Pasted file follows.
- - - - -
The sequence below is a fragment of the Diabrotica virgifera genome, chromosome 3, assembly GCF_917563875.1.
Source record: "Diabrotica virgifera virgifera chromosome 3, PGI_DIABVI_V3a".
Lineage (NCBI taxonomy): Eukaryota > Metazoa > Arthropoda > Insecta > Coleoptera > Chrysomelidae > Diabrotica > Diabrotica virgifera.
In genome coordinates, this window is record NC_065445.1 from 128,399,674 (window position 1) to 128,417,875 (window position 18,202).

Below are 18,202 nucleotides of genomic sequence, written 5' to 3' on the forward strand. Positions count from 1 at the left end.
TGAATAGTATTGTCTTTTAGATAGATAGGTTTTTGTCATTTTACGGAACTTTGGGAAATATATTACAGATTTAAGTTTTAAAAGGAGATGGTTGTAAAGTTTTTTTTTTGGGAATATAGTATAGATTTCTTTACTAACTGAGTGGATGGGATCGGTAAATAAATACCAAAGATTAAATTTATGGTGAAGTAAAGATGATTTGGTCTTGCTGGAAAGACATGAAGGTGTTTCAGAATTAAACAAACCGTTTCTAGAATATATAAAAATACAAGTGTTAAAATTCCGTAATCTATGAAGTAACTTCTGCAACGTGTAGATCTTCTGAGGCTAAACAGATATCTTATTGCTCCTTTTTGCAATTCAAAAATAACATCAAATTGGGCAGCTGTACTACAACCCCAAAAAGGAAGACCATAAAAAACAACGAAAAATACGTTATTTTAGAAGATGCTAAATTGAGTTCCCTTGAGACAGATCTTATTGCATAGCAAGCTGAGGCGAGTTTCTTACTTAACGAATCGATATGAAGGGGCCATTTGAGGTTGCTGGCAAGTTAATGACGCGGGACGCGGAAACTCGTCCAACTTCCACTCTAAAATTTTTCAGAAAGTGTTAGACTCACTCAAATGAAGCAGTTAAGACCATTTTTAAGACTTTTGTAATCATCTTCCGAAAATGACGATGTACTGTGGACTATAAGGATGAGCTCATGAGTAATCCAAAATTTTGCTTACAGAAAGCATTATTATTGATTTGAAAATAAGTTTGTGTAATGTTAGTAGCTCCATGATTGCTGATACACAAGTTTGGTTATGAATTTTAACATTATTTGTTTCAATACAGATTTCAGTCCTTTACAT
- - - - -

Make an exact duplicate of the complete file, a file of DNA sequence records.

The sequence below is a fragment of the Diabrotica virgifera genome, chromosome 3, assembly GCF_917563875.1.
Source record: "Diabrotica virgifera virgifera chromosome 3, PGI_DIABVI_V3a".
Lineage (NCBI taxonomy): Eukaryota > Metazoa > Arthropoda > Insecta > Coleoptera > Chrysomelidae > Diabrotica > Diabrotica virgifera.
In genome coordinates, this window is record NC_065445.1 from 128,399,674 (window position 1) to 128,417,875 (window position 18,202).

Below are 18,202 nucleotides of genomic sequence, written 5' to 3' on the forward strand. Positions count from 1 at the left end.
TGAATAGTATTGTCTTTTAGATAGATAGGTTTTTGTCATTTTACGGAACTTTGGGAAATATATTACAGATTTAAGTTTTAAAAGGAGATGGTTGTAAAGTTTTTTTTTTGGGAATATAGTATAGATTTCTTTACTAACTGAGTGGATGGGATCGGTAAATAAATACCAAAGATTAAATTTATGGTGAAGTAAAGATGATTTGGTCTTGCTGGAAAGACATGAAGGTGTTTCAGAATTAAACAAACCGTTTCTAGAATATATAAAAATACAAGTGTTAAAATTCCGTAATCTATGAAGTAACTTCTGCAACGTGTAGATCTTCTGAGGCTAAACAGATATCTTATTGCTCCTTTTTGCAATTCAAAAATAACATCAAATTGGGCAGCTGTACTACAACCCCAAAAAGGAAGACCATAAAAAACAACGAAAAATACGTTATTTTAGAAGATGCTAAATTGAGTTCCCTTGAGACAGATCTTATTGCATAGCAAGCTGAGGCGAGTTTCTTACTTAACGAATCGATATGAAGGGGCCATTTGAGGTTGCTGGCAAGTTAATGACGCGGGACGCGGAAACTCGTCCAACTTCCACTCTAAAATTTTTCAGAAAGTGTTAGACTCACTCAAATGAAGCAGTTAAGACCATTTTTAAGACTTTTGTAATCATCTTCCGAAAATGACGATGTACTGTGGACTATAAGGATGAGCTCATGAGTAATCCAAAATTTTGCTTACAGAAAGCATTATTATTGATTTGAAAATAAGTTTGTGTAATGTTAGTAGCTCCATGATTGCTGATACACAAGTTTGGTTATGAATTTTAACATTATTTGTTTCAATACAGATTTCAGTCCTTTACAT